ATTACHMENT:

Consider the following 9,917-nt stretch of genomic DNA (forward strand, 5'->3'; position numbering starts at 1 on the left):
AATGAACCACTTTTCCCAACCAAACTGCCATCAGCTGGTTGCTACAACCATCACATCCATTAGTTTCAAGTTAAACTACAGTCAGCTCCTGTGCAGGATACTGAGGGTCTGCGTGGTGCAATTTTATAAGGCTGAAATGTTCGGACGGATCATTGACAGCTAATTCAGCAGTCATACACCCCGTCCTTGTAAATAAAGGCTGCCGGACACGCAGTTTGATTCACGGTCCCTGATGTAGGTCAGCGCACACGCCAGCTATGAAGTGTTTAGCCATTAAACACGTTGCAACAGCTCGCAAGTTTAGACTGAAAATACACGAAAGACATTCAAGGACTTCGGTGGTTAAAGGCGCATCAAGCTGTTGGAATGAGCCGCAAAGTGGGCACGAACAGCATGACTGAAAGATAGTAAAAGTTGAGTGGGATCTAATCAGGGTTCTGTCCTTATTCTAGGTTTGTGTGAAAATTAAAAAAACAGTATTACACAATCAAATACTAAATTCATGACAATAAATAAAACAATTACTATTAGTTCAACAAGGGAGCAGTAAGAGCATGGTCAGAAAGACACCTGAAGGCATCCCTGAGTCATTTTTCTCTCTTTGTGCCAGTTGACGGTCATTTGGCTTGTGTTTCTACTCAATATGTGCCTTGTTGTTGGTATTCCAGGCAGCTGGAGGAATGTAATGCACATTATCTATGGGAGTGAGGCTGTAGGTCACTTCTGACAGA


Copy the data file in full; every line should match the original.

Consider the following 9,917-nt stretch of genomic DNA (forward strand, 5'->3'; position numbering starts at 1 on the left):
AATGAACCACTTTTCCCAACCAAACTGCCATCAGCTGGTTGCTACAACCATCACATCCATTAGTTTCAAGTTAAACTACAGTCAGCTCCTGTGCAGGATACTGAGGGTCTGCGTGGTGCAATTTTATAAGGCTGAAATGTTCGGACGGATCATTGACAGCTAATTCAGCAGTCATACACCCCGTCCTTGTAAATAAAGGCTGCCGGACACGCAGTTTGATTCACGGTCCCTGATGTAGGTCAGCGCACACGCCAGCTATGAAGTGTTTAGCCATTAAACACGTTGCAACAGCTCGCAAGTTTAGACTGAAAATACACGAAAGACATTCAAGGACTTCGGTGGTTAAAGGCGCATCAAGCTGTTGGAATGAGCCGCAAAGTGGGCACGAACAGCATGACTGAAAGATAGTAAAAGTTGAGTGGGATCTAATCAGGGTTCTGTCCTTATTCTAGGTTTGTGTGAAAATTAAAAAAACAGTATTACACAATCAAATACTAAATTCATGACAATAAATAAAACAATTACTATTAGTTCAACAAGGGAGCAGTAAGAGCATGGTCAGAAAGACACCTGAAGGCATCCCTGAGTCATTTTTCTCTCTTTGTGCCAGTTGACGGTCATTTGGCTTGTGTTTCTACTCAATATGTGCCTTGTTGTTGGTATTCCAGGCAGCTGGAGGAATGTAATGCACATTATCTATGGGAGTGAGGCTGTAGGTCACTTCTGACAGA